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March Curator Interview


Above: Rosa Bonheur (French, 1822–1899). The Horse Fair, 1853–55. Oil on canvas; 96 1/4 in. x 16 ft. 7 1/2 in. (244.5 x 506.7 cm). The Metropolitan Museum of Art, New York, Gift of Cornelius Vanderbilt, 1887 (87.25)

In honor of Women's History Month, I recently spoke with Rebecca Rabinow, associate curator in the Department of Nineteenth-Century, Modern, and Contemporary Art, about The Horse Fair, a monumental painting by Rosa Bonheur (French, 1822–1899). Bonheur was among the most successful female artists of the nineteenth century.

Jennette Mullaney: The Horse Fair became one of the most celebrated works of the nineteenth century. What made it such a success?

Rebecca Rabinow: When this painting was first exhibited in the Salon of 1853, the public was awed by its dynamism and energy. One art critic wrote that he had to suppress the urge to jump out of the way of the running horses. As you can see, the horses are almost life-size and beautifully painted. It may be difficult to imagine now, but at that time, animals—horses, cattle, sheep—were popular subject matter, and Bonheur was recognized as one of the best animal painters of her generation. It always surprises me when I read contemporary reviews of The Horse Fair because most of them mention the artist's gender: "It would be a remarkable painting if it had been by a man, but it is extraordinary because it is by a woman"—that kind of remark. For better or worse, the gender of the artist added to the painting's cachet.

Bonheur retouched the canvas in 1855—which is why she added the number "5" after the date on the lower right—and sold it to a British art dealer who exhibited it throughout England. Queen Victoria even requested that it be brought to Buckingham Palace for a private viewing. Images were not as widely available as they are today, so it is noteworthy that the etchings made after the painting were widely dispersed in Europe and America. The Horse Fair has been one of our most popular paintings ever since Cornelius Vanderbilt purchased it for the Met in 1887.

Jennette Mullaney: Bonheur is usually characterized as a Realist painter, yet The Horse Fair is an idealized depiction. Does this work belong to the Realist movement?

Rebecca Rabinow: I don't think it is necessary to shoehorn the painting into any particular "ism." The term "Realism" refers to a movement popular in the mid-nineteenth century when—very simply put—artists painted the working-class people or landscapes they observed. You never find a goddess rising from the sea [see Alexandre Cabanel's The Birth of Venus, for example] or angels hovering in clouds in a Realist painting. Bonheur's subject matter in The Horse Fair is not invented. We know that she made many trips to the horse market that was held on the tree-lined boulevard near the asylum of Salpêtrière in the thirteenth arrondissement of Paris. This was an age before cars; horse-drawn carriages were a principle means of transportation. Prospective buyers would sit on the grassy bank and watch the horses trot in circles.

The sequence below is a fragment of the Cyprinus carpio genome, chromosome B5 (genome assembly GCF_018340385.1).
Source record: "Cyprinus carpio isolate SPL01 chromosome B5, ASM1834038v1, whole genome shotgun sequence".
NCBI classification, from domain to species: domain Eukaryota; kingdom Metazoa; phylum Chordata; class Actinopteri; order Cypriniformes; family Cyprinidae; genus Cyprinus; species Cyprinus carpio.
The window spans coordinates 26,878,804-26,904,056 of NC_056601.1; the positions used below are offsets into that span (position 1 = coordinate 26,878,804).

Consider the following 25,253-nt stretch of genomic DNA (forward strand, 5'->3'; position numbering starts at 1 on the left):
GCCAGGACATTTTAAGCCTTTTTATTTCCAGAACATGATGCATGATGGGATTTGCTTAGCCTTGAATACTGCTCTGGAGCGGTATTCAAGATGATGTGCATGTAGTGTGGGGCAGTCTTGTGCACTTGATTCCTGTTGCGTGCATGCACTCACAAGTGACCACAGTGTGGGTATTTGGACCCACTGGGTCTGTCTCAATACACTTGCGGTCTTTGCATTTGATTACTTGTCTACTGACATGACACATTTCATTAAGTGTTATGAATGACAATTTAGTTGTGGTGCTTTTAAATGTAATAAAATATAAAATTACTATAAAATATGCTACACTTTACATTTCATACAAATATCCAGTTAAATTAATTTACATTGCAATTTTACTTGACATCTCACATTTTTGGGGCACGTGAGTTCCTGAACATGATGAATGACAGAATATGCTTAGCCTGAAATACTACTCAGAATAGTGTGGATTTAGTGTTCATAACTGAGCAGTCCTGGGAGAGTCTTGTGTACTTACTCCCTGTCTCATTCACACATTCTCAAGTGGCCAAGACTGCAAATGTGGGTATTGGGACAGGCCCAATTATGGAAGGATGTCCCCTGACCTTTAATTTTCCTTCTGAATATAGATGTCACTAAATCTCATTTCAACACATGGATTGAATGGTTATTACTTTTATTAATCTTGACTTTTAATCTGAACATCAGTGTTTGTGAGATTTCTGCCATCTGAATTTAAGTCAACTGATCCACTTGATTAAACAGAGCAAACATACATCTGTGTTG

It's worth remembering that Bonheur worked on this painting for two years, during which time the composition evolved. Bonheur cited the Parthenon frieze as an influence, and sure enough, the rearing horse in her painting is directly borrowed from those famous Greek marbles. From the beginning, critics and art historians have seen references in The Horse Fair to the work of Delacroix, Géricault, and Rubens. Art historians find these comparisons enriching, but you don't need to know the work of these artists to appreciate The Horse Fair on its own terms.

Jennette Mullaney: In preparatory research for The Horse Fair, Bonheur visited horse markets and slaughterhouses, wearing pants so as not to attract attention to her gender. Were there other concerns that were particular to being an artist and a woman in the nineteenth century?

Rebecca Rabinow: Much has been written on the subject of nineteenth-century women artists by Linda Nochlin and other art historians. For most of the century, it was acceptable for women to paint as a hobby, whereas a social stigma was attached to women who painted professionally. It was difficult for a young woman to receive proper training. Men learned to draw and paint by studying nude models. However, it was felt that women students shouldn't be exposed to naked flesh. France's official art school, the École des Beaux-Arts, only began admitting female students in the 1890s. Luckily for Bonheur, her father was an artist; he instructed her, and her family supported her career choice. In 1865 she was the first woman to be awarded the French Legion of Honor.

As you say, for a year and a half Bonheur did dress as a man so as not to call attention to herself while making studies for The Horse Fair. In truth she often dressed in male clothes, which she obviously found practical. A reporter who paid an unannounced visit to her country estate in Fontainebleau was surprised to discover that the "masculine figure" shearing sheep and garbed in an enormous straw hat, gray velvet breeches, and hobnail boots was none other than Mademoiselle Bonheur herself.

Jennette Mullaney is associate email marketing manager in the Department of Digital Media.

Department: European Paintings

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